Getting to the Heart of the Matter

Winter of 1996 brought upon more than just a blizzard for then 52-year-old Henry Eekhoff, or otherwise known as “Coach Eekhoff” of the Sibley-Ocheyedan Generals women’s basketball team.

While getting prepped for a basketball game on a Monday night, a flurry began forming outside. As the snow grew heavier, he thought he should go shovel his driveway before he left to stay ahead of the ice. “After a few minutes of shoveling, my chest felt real tight,” Coach Eekhoff recalled. He made the trek through his half-shoveled driveway and made it inside to lay down on the couch. “I told my wife I wasn’t feeling very good, and as I kept laying there the pain was just getting worse.”

As his wife, Judy, monitored him, she made the decision to take him to the hospital, which at the time was Avera McKennan Heart Hospital of Sibley. “Back then, they didn’t have the proper facility to accommodate for my surgery in a week’s time, so I stayed for a week and was infused with nitro.”

Coach Eekhoff reflected on this painful experience, stating it was an “awful week”. Technology has changed much since, with patients needing heart surgery nowadays having advantage to get in day-of via emergency or scheduled within the next few days of their incident, depending on the seriousness of their case.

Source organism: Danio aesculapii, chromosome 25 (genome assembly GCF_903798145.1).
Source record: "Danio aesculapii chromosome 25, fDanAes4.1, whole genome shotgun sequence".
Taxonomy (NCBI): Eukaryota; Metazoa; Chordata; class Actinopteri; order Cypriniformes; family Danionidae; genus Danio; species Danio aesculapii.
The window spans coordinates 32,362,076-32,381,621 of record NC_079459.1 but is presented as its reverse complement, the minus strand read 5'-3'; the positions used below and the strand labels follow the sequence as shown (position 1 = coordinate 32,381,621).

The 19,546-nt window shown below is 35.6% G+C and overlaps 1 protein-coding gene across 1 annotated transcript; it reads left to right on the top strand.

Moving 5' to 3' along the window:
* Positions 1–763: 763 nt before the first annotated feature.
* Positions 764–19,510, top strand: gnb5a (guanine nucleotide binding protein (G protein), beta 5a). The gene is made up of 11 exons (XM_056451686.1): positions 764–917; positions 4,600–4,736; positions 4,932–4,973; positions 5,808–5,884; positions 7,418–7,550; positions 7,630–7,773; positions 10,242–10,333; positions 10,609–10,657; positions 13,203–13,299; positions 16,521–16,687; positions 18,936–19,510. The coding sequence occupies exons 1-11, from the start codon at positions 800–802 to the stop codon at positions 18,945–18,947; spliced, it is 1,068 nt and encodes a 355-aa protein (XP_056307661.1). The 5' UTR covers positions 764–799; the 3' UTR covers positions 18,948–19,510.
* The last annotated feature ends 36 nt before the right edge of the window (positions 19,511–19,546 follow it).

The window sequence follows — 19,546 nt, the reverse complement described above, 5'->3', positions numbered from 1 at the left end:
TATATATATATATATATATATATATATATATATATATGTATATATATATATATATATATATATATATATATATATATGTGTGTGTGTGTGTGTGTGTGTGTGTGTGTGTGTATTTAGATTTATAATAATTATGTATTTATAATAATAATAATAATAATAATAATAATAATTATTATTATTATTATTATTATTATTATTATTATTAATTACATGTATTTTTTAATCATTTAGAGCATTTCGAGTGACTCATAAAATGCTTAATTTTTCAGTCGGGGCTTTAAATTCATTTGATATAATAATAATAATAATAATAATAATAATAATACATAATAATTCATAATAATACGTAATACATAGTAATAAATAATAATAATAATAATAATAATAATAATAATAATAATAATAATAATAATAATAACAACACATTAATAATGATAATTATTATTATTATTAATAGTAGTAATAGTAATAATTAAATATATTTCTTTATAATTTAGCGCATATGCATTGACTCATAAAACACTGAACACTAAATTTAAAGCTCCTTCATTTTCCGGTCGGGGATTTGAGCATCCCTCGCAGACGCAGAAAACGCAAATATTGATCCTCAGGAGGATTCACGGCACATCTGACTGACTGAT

Regardless of the inadequate service at the time, the resilient coach made it through, and a quadruple bypass surgery he successfully endured. Better, stronger weeks were ahead.

“Before a bypass surgery, you can lift your feet in and out of bed with no problem if you don’t have other issues. But after you have the procedure, you can’t even get your feet in bed by yourself. The muscles in your chest are in so much pain,” recalled Eekhoff. “But I tell you, rehab is the most important part. Without it, I don’t know how people survive. I would recommend cardiac rehab to anyone.”

Coach Eekhoff continued to watch the S-O Generals basketball team win the state championship in 1996 after completing his bypass surgery and cardiac rehab program. “Taking it easy” is not in Eekhoff’s vocabulary. As a coach he had natural aptitude in facing challenges head-on with bigger faith than fear.

Coach Eekhoff’s coaching days of 41 years may be over, but he continues to find joy in coaching himself. “Ever since I got through my surgery, I have continued to walk, paint, golf and more, any opportunity I get. I understand the importance of keeping my heart in shape, which includes lots of exercise.”

Studies show that regular exercise for 30 minutes or more a day reduces the risk of heart disease by nearly 21 percent. Moreover, improved cholesterol, lower blood pressure, and weight loss can be lowered by as many as five to seven points.

Nearly 20 years of active and happy years later in 2016, Coach Eekhoff learned he would need another bypass surgery. He’d done this all before, and it would be no problem getting it done again: with the help of Osceola Regional Health Center cardiac rehab team and Dr. Hibbard on his side, he was “ready to roll”.